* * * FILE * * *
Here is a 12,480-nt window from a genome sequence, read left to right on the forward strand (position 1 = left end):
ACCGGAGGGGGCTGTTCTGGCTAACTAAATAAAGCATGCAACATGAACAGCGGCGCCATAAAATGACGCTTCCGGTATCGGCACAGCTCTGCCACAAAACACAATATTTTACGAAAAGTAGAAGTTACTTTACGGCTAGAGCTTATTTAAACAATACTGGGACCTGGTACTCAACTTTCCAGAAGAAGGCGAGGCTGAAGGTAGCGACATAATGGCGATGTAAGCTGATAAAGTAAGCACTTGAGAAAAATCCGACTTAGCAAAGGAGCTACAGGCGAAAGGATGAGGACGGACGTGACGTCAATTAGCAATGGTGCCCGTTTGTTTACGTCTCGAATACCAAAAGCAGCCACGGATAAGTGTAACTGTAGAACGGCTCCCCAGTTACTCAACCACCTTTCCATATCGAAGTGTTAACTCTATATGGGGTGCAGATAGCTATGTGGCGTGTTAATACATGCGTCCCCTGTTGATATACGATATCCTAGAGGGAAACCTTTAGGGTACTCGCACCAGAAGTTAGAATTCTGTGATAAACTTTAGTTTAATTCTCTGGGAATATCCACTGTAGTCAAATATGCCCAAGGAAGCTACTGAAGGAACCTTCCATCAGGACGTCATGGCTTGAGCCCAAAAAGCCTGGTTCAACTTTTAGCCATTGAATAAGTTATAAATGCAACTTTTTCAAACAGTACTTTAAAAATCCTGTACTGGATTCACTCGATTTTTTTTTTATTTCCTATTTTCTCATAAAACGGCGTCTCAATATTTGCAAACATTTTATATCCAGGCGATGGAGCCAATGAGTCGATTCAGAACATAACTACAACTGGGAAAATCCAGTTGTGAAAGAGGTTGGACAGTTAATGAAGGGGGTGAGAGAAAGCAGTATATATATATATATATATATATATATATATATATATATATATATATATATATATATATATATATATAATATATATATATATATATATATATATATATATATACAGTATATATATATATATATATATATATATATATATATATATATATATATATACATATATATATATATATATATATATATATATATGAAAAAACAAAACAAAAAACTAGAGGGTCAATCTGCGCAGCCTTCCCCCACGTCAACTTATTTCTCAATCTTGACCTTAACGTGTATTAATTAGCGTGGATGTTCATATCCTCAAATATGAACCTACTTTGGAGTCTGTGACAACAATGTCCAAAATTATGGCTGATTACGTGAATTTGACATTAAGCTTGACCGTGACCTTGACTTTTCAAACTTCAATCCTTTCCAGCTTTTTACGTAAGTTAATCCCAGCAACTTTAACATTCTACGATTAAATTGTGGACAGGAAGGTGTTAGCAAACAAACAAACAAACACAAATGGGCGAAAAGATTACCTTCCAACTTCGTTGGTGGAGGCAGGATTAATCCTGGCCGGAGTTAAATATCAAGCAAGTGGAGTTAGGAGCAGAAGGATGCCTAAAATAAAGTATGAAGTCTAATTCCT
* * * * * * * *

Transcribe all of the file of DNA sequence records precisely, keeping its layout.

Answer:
Here is a 12,480-nt window from a genome sequence, read left to right on the forward strand (position 1 = left end):
ACCGGAGGGGGCTGTTCTGGCTAACTAAATAAAGCATGCAACATGAACAGCGGCGCCATAAAATGACGCTTCCGGTATCGGCACAGCTCTGCCACAAAACACAATATTTTACGAAAAGTAGAAGTTACTTTACGGCTAGAGCTTATTTAAACAATACTGGGACCTGGTACTCAACTTTCCAGAAGAAGGCGAGGCTGAAGGTAGCGACATAATGGCGATGTAAGCTGATAAAGTAAGCACTTGAGAAAAATCCGACTTAGCAAAGGAGCTACAGGCGAAAGGATGAGGACGGACGTGACGTCAATTAGCAATGGTGCCCGTTTGTTTACGTCTCGAATACCAAAAGCAGCCACGGATAAGTGTAACTGTAGAACGGCTCCCCAGTTACTCAACCACCTTTCCATATCGAAGTGTTAACTCTATATGGGGTGCAGATAGCTATGTGGCGTGTTAATACATGCGTCCCCTGTTGATATACGATATCCTAGAGGGAAACCTTTAGGGTACTCGCACCAGAAGTTAGAATTCTGTGATAAACTTTAGTTTAATTCTCTGGGAATATCCACTGTAGTCAAATATGCCCAAGGAAGCTACTGAAGGAACCTTCCATCAGGACGTCATGGCTTGAGCCCAAAAAGCCTGGTTCAACTTTTAGCCATTGAATAAGTTATAAATGCAACTTTTTCAAACAGTACTTTAAAAATCCTGTACTGGATTCACTCGATTTTTTTTTTATTTCCTATTTTCTCATAAAACGGCGTCTCAATATTTGCAAACATTTTATATCCAGGCGATGGAGCCAATGAGTCGATTCAGAACATAACTACAACTGGGAAAATCCAGTTGTGAAAGAGGTTGGACAGTTAATGAAGGGGGTGAGAGAAAGCAGTATATATATATATATATATATATATATATATATATATATATATATATATATATATATATATATATATAATATATATATATATATATATATATATATATATATACAGTATATATATATATATATATATATATATATATATATATATATATATATATACATATATATATATATATATATATATATATATATGAAAAAACAAAACAAAAAACTAGAGGGTCAATCTGCGCAGCCTTCCCCCACGTCAACTTATTTCTCAATCTTGACCTTAACGTGTATTAATTAGCGTGGATGTTCATATCCTCAAATATGAACCTACTTTGGAGTCTGTGACAACAATGTCCAAAATTATGGCTGATTACGTGAATTTGACATTAAGCTTGACCGTGACCTTGACTTTTCAAACTTCAATCCTTTCCAGCTTTTTACGTAAGTTAATCCCAGCAACTTTAACATTCTACGATTAAATTGTGGACAGGAAGGTGTTAGCAAACAAACAAACAAACACAAATGGGCGAAAAGATTACCTTCCAACTTCGTTGGTGGAGGCAGGATTAATCCTGGCCGGAGTTAAATATCAAGCAAGTGGAGTTAGGAGCAGAAGGATGCCTAAAATAAAGTATGAAGTCTAATTCCT